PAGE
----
And then there was one… After presenting their prototype: Modulation, the project team of Rushiraj Brahmbhatt and Ali Alwayel was broken up because Raj was unable to complete the course.
Ali, steadfast to complete a final installation of his own design, decided to scrap the team’s previous tinker-toy-like node connector scheme and begin a new project design from scratch. This change of direction would ultimately turn out to be a wise decision. For his final, Ali presented a full-scale medium-density foam prototype. The prototype, though limited to a single unit, clearly demonstrated the design’s ability for custom and serial replication, as well as the capacity to invigorate a low basement corridor, transforming the space from institutional to interesting. In my own project, I thought of a similar strategy: blending walls and ceiling in a subterranean corridor with engaged-non-structural-columns/illuminated surfaces and lighting to add visual interest (likewise installed by Murphy/Jahn at O’hare International Airport, Chicago).
Ali used Rhinoceros 4.0 software to model the geometry of elements envisioned to morph the hard-surfaced orthogonal wall and ceiling planes of the corridor. The internally-illuminated elements created a curved, engaged-column, arched gracefully from the floor to ceiling. Ali then used Grasshopper 2.0 software to divide the column model’s surface into a series of parametric facets in order to generate cut geometry for his planner 1/2″ foam stock. To each individual facet he added a linear surface pattern milling the material down to a thickness of approximately 3/32″ taking dvantage of the translucent properties of the foam and allowing the pattern to “glow” on the face of the column. By employing Grasshopper Ali now has the ability to modify the design to different conditions and parameters quickly and easily.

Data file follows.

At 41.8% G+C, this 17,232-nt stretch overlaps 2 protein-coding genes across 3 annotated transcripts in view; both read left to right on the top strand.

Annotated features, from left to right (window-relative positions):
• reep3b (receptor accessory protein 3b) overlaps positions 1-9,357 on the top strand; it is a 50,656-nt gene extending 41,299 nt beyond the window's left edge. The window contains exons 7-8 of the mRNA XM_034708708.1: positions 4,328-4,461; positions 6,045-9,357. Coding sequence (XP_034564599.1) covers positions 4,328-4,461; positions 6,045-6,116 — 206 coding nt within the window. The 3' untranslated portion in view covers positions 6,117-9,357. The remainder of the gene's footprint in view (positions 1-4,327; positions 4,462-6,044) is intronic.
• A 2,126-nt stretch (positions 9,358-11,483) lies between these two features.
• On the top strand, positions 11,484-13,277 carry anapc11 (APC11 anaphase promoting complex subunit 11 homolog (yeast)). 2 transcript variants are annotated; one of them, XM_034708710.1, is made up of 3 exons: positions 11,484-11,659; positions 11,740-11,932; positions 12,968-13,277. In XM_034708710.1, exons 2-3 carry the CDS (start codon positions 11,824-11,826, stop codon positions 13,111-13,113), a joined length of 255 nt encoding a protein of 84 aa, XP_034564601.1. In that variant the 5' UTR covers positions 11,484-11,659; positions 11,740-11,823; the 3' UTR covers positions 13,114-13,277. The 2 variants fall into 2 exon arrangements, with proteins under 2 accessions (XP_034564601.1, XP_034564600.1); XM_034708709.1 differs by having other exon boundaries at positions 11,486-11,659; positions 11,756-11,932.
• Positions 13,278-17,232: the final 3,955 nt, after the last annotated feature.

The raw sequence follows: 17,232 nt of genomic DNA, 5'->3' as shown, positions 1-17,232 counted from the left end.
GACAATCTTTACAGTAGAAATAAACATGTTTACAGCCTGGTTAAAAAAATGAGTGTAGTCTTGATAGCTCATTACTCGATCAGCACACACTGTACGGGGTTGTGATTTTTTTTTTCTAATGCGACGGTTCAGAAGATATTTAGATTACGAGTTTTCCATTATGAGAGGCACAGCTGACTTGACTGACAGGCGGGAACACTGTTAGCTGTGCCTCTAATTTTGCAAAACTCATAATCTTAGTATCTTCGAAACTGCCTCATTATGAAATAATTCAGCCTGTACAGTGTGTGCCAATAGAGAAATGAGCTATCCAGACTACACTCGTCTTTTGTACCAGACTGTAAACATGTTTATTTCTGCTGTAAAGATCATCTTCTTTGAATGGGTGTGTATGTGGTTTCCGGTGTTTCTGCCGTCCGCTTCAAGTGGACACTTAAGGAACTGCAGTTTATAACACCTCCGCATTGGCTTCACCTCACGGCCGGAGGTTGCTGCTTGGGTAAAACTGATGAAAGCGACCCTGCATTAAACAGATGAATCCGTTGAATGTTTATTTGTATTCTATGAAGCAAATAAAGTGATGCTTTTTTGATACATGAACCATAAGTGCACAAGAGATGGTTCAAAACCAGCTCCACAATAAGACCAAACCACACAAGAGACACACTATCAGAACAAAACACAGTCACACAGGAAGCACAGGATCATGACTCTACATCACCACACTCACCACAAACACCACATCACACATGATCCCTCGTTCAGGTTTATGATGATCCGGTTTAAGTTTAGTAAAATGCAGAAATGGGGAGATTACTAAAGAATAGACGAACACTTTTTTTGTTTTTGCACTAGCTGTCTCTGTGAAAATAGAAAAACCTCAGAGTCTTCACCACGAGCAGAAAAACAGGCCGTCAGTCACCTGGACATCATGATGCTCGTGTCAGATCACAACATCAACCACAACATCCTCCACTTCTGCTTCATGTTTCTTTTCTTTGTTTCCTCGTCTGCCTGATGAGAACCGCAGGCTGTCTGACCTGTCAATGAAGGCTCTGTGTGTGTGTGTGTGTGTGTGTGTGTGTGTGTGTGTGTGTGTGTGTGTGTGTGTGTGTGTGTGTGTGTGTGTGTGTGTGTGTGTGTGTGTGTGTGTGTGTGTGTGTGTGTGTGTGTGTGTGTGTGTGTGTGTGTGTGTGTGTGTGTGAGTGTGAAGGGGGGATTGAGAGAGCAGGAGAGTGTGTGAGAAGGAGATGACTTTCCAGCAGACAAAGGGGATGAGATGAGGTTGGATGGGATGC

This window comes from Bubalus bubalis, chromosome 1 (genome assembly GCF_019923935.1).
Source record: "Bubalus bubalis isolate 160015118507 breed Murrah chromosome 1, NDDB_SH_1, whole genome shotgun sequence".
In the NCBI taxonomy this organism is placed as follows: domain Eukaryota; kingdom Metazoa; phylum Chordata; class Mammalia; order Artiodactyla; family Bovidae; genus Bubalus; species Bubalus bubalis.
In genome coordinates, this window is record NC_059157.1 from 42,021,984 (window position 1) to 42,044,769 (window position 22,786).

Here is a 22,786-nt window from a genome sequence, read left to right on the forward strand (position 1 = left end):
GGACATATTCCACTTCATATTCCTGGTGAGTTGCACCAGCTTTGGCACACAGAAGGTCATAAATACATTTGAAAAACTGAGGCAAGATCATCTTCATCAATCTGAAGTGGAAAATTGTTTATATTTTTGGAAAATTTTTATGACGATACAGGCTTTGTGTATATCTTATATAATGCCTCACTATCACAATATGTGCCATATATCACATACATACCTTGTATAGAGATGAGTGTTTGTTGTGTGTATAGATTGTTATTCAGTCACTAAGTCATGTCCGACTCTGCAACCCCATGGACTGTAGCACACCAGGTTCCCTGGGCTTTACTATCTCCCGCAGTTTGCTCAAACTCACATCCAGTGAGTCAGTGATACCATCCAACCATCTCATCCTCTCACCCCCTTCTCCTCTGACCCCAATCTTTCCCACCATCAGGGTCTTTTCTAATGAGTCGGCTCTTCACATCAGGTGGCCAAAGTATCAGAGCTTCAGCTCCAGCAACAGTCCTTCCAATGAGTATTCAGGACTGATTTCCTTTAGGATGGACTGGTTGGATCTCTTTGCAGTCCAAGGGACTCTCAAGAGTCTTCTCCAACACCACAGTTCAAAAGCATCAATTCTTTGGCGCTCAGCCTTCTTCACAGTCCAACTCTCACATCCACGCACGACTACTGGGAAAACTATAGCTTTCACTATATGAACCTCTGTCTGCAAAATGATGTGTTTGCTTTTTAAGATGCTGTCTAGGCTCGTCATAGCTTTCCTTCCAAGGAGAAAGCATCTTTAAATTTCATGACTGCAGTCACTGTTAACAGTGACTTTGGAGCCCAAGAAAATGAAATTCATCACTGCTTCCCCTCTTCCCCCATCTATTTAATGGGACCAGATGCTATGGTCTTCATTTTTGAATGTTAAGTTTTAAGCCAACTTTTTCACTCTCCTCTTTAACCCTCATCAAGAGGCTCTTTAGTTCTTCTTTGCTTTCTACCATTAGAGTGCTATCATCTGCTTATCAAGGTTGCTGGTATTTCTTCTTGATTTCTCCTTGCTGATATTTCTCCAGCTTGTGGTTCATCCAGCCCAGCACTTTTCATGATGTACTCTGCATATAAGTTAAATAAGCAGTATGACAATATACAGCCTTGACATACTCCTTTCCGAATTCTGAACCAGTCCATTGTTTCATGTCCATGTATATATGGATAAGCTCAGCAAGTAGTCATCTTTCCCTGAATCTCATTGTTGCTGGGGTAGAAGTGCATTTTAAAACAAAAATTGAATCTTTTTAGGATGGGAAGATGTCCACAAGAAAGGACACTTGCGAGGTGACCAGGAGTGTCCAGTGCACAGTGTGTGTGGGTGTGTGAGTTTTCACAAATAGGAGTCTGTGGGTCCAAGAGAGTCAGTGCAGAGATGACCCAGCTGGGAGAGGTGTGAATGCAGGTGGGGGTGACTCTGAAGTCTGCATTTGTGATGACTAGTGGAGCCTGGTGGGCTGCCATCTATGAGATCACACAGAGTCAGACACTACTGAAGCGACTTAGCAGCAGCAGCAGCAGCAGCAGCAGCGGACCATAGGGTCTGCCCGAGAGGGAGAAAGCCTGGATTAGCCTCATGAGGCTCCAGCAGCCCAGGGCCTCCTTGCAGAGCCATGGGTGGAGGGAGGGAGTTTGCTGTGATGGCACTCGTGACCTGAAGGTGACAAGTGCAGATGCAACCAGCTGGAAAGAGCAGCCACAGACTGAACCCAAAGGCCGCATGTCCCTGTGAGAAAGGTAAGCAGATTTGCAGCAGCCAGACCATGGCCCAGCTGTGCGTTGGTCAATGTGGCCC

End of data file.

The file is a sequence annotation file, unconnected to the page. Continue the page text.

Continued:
The project illustrated the inherent soundness of the concept and provided important feedback on constructability issues, connection detailing, material properties, and CNC efficiencies that only a full-scale prototype could have provided. Ali Alwayel, I commend your perseverance—to lose a teammate, to start from scratch on a solely authored design so late in the game and to pull it all off with such compelling results—well done!
By Jason M. Colón